18-To-34-Year-Olds Prefer to Stream New Movies: Study

Jason Wolfson home entertainment

The latest research from Hub Entertainment Research shows movie viewing trends that were happening pre-COVID but have been put into hyperdrive due to the pandemic. Hub’s “Monetizing Video” study encompassed 2,036 U.S. consumers, with ages 16-74, who watch at least one hour of TV per week. 

The one area of the study that really stands out are one of the most coveted consumer segments – adults 18-34. Their viewing mindset and willingness to spend their money in different places will forever change the way movies are made, distributed, and marketed. 

The Skinny on Respondents 18-34

  • Willing to spend a comparable or slightly higher price to stream a new theatrical movie that is screening at the same time in theaters.
  • 67% said they would “definitely/probably” pay $15 to stream a movie that was also being released at the same time that it was being screened in theaters.
  • 65% said they would buy streamed movies priced at $25.
  • Gave a score of 70% or higher in terms of “excellent/good value” for streaming services Netflix, Hulu, Disney+, and Amazon Prime.
  • Traditional pay TV services – cable, satellite, and telco – only received a score of 42%.

What This Means

Simply put – movie studios must rethink their slate model. Between the streaming wars explosion and a pandemic keeping theaters shut, there’s a large portion of movie goers who are and will continue to prefer to watch new releases at home.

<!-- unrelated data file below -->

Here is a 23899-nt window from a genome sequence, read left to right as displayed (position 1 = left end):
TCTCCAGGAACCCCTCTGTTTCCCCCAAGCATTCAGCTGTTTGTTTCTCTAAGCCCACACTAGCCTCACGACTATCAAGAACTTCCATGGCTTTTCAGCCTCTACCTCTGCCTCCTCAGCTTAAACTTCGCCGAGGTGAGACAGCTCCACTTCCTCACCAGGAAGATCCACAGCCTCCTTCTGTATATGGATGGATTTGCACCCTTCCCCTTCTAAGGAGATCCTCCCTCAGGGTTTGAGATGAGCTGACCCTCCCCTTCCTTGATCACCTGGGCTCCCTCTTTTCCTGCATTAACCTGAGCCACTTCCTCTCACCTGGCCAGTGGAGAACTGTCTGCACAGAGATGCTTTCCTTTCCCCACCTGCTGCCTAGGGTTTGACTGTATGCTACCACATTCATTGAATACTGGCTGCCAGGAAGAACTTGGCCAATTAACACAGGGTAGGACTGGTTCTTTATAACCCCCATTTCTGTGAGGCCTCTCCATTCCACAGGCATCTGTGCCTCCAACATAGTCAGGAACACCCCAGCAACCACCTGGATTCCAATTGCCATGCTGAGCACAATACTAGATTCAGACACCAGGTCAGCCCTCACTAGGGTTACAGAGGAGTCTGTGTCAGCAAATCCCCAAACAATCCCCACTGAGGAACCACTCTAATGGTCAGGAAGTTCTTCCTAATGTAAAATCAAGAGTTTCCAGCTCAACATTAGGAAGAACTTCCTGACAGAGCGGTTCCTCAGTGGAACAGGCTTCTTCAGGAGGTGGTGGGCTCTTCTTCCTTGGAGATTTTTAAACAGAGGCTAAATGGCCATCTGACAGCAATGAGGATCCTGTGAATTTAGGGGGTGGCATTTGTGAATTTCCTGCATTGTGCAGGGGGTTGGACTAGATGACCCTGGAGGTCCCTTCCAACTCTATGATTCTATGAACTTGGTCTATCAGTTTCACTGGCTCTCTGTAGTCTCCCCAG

COVID-19 has forced movie studios to release films through streaming services, and often with great success. (The release of “Hamilton” on Disney+ drove app downloads by 74%.) Consumers have become comfortable with this approach and studios must offer at least a portion of their slate to streaming services first. This has become a huge customer acquisition tool for streaming services as they compete for market share.

There will remain some studios and filmmakers that are hellbent on releasing their titles in the theaters, “Tenet” has just been delayed for a third time, but for how long? The longer Americans remain at home and theaters remain closed, the more difficult it will be for studios to stick to their laurels. 

The net of this study is clear – at best, movie studios will need a hybrid release schedule that features digital only and theater first titles. Consumers have gotten used to watching brand new movies on their couch and that trend will never go away. Movie purists will cringe to think about a summer action movie going straight to a streaming service, but that will be the new normal. The studios who embrace the new normal will be the ones who keep fans, filmmakers, and their shareholders happy.


If you’re a movie studio looking to boost your home entertainment revenue, just reach out. We can help you.